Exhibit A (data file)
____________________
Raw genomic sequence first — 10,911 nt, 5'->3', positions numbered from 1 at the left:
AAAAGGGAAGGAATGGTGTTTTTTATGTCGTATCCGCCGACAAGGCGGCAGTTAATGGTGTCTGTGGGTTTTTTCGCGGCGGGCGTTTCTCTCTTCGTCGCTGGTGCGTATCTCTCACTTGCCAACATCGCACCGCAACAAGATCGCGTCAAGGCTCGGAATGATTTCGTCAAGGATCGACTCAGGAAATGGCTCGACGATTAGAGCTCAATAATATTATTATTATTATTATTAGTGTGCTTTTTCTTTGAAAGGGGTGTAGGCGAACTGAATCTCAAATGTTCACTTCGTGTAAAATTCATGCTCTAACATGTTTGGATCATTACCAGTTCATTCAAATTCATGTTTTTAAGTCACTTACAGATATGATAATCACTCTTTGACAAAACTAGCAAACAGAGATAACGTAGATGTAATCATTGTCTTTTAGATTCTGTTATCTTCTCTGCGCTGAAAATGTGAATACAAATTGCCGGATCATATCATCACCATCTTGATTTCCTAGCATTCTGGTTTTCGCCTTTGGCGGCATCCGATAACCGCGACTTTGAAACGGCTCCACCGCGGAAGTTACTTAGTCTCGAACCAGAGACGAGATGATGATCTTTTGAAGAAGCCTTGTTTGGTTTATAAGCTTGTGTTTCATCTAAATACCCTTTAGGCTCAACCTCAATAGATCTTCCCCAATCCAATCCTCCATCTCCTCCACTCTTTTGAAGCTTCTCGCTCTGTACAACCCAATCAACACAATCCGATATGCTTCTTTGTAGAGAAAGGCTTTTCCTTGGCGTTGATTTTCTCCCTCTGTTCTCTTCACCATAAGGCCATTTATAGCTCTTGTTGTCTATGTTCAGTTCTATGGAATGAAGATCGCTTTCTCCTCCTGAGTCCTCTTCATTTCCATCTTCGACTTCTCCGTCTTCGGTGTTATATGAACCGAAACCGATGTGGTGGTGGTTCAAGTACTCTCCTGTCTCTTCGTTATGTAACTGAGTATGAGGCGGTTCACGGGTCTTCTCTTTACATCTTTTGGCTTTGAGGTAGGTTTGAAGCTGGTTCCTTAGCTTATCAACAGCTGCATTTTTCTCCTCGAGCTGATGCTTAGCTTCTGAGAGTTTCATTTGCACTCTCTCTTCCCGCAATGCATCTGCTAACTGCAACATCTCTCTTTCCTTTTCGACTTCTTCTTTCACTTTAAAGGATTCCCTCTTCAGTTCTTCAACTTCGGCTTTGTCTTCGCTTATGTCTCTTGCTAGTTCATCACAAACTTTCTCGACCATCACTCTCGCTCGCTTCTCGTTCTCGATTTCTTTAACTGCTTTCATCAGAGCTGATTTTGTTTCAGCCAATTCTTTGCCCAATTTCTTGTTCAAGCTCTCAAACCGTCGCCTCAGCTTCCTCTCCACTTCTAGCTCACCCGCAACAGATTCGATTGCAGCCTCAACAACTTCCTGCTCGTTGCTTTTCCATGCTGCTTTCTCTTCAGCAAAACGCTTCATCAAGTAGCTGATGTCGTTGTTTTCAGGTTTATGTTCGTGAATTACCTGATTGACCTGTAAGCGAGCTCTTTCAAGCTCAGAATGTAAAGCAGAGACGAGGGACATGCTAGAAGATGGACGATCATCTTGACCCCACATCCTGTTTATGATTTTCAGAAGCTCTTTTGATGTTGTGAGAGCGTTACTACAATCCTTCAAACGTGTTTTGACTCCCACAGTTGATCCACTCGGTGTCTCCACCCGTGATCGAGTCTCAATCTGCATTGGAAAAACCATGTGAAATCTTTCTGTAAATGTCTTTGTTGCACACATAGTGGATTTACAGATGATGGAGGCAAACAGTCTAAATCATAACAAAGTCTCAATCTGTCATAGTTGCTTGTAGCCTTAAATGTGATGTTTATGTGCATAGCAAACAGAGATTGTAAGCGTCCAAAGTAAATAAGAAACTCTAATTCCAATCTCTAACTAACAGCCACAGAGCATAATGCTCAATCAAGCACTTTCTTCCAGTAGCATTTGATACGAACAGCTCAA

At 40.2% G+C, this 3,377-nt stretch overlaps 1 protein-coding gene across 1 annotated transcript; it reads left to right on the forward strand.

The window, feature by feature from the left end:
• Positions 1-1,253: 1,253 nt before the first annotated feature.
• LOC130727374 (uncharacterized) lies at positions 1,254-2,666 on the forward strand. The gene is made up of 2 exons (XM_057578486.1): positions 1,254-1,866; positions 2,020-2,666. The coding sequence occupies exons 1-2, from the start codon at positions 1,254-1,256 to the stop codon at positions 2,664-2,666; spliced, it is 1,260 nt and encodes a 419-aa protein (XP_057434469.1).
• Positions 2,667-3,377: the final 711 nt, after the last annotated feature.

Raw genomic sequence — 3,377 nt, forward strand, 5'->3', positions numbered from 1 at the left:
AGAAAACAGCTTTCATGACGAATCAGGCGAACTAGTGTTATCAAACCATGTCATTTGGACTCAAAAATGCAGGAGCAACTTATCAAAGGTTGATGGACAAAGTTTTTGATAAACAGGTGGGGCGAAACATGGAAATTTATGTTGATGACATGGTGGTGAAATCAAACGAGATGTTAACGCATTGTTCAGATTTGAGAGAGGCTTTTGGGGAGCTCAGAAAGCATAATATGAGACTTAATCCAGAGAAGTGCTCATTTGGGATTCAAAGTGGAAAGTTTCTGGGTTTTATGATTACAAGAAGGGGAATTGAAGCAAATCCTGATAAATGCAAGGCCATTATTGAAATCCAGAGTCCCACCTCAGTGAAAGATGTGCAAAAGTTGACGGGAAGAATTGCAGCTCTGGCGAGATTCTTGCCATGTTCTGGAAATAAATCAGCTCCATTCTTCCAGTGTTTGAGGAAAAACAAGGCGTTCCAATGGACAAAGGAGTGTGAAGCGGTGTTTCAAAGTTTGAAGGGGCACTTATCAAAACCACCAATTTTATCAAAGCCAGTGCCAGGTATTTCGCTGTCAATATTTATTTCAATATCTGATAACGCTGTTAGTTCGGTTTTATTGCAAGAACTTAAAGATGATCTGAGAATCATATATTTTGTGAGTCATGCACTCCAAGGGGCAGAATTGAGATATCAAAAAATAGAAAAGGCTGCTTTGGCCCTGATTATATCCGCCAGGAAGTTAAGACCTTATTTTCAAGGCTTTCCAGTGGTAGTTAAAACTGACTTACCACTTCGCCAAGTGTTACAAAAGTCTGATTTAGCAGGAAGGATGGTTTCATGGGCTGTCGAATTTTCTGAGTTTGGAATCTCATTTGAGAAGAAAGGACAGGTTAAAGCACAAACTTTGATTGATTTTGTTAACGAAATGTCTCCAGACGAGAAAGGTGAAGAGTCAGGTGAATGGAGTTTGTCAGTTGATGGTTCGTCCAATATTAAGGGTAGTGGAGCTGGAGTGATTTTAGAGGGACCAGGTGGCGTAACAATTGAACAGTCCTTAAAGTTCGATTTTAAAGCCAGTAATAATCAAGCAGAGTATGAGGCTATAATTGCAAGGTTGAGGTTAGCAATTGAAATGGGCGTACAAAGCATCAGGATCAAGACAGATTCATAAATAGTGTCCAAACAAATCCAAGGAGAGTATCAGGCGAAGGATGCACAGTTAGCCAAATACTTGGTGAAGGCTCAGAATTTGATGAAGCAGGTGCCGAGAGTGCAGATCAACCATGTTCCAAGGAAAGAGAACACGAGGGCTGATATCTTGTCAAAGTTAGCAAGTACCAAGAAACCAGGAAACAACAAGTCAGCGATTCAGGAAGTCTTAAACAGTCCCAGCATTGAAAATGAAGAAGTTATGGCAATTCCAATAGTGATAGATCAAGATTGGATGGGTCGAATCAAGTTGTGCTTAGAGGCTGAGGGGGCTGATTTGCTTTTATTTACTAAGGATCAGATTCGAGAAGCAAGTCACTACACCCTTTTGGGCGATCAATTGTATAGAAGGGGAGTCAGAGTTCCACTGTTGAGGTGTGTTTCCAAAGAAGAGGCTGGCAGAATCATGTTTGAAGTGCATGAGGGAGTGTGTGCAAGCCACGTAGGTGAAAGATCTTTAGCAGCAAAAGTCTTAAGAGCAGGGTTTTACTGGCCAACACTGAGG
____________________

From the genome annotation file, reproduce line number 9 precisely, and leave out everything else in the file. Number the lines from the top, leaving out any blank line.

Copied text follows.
AGAAAACAGCTTTCATGACGAATCAGGCGAACTAGTGTTATCAAACCATGTCATTTGGACTCAAAAATGCAGGAGCAACTTATCAAAGGTTGATGGACAAAGTTTTTGATAAACAGGTGGGGCGAAACATGGAAATTTATGTTGATGACATGGTGGTGAAATCAAACGAGATGTTAACGCATTGTTCAGATTTGAGAGAGGCTTTTGGGGAGCTCAGAAAGCATAATATGAGACTTAATCCAGAGAAGTGCTCATTTGGGATTCAAAGTGGAAAGTTTCTGGGTTTTATGATTACAAGAAGGGGAATTGAAGCAAATCCTGATAAATGCAAGGCCATTATTGAAATCCAGAGTCCCACCTCAGTGAAAGATGTGCAAAAGTTGACGGGAAGAATTGCAGCTCTGGCGAGATTCTTGCCATGTTCTGGAAATAAATCAGCTCCATTCTTCCAGTGTTTGAGGAAAAACAAGGCGTTCCAATGGACAAAGGAGTGTGAAGCGGTGTTTCAAAGTTTGAAGGGGCACTTATCAAAACCACCAATTTTATCAAAGCCAGTGCCAGGTATTTCGCTGTCAATATTTATTTCAATATCTGATAACGCTGTTAGTTCGGTTTTATTGCAAGAACTTAAAGATGATCTGAGAATCATATATTTTGTGAGTCATGCACTCCAAGGGGCAGAATTGAGATATCAAAAAATAGAAAAGGCTGCTTTGGCCCTGATTATATCCGCCAGGAAGTTAAGACCTTATTTTCAAGGCTTTCCAGTGGTAGTTAAAACTGACTTACCACTTCGCCAAGTGTTACAAAAGTCTGATTTAGCAGGAAGGATGGTTTCATGGGCTGTCGAATTTTCTGAGTTTGGAATCTCATTTGAGAAGAAAGGACAGGTTAAAGCACAAACTTTGATTGATTTTGTTAACGAAATGTCTCCAGACGAGAAAGGTGAAGAGTCAGGTGAATGGAGTTTGTCAGTTGATGGTTCGTCCAATATTAAGGGTAGTGGAGCTGGAGTGATTTTAGAGGGACCAGGTGGCGTAACAATTGAACAGTCCTTAAAGTTCGATTTTAAAGCCAGTAATAATCAAGCAGAGTATGAGGCTATAATTGCAAGGTTGAGGTTAGCAATTGAAATGGGCGTACAAAGCATCAGGATCAAGACAGATTCATAAATAGTGTCCAAACAAATCCAAGGAGAGTATCAGGCGAAGGATGCACAGTTAGCCAAATACTTGGTGAAGGCTCAGAATTTGATGAAGCAGGTGCCGAGAGTGCAGATCAACCATGTTCCAAGGAAAGAGAACACGAGGGCTGATATCTTGTCAAAGTTAGCAAGTACCAAGAAACCAGGAAACAACAAGTCAGCGATTCAGGAAGTCTTAAACAGTCCCAGCATTGAAAATGAAGAAGTTATGGCAATTCCAATAGTGATAGATCAAGATTGGATGGGTCGAATCAAGTTGTGCTTAGAGGCTGAGGGGGCTGATTTGCTTTTATTTACTAAGGATCAGATTCGAGAAGCAAGTCACTACACCCTTTTGGGCGATCAATTGTATAGAAGGGGAGTCAGAGTTCCACTGTTGAGGTGTGTTTCCAAAGAAGAGGCTGGCAGAATCATGTTTGAAGTGCATGAGGGAGTGTGTGCAAGCCACGTAGGTGAAAGATCTTTAGCAGCAAAAGTCTTAAGAGCAGGGTTTTACTGGCCAACACTGAGG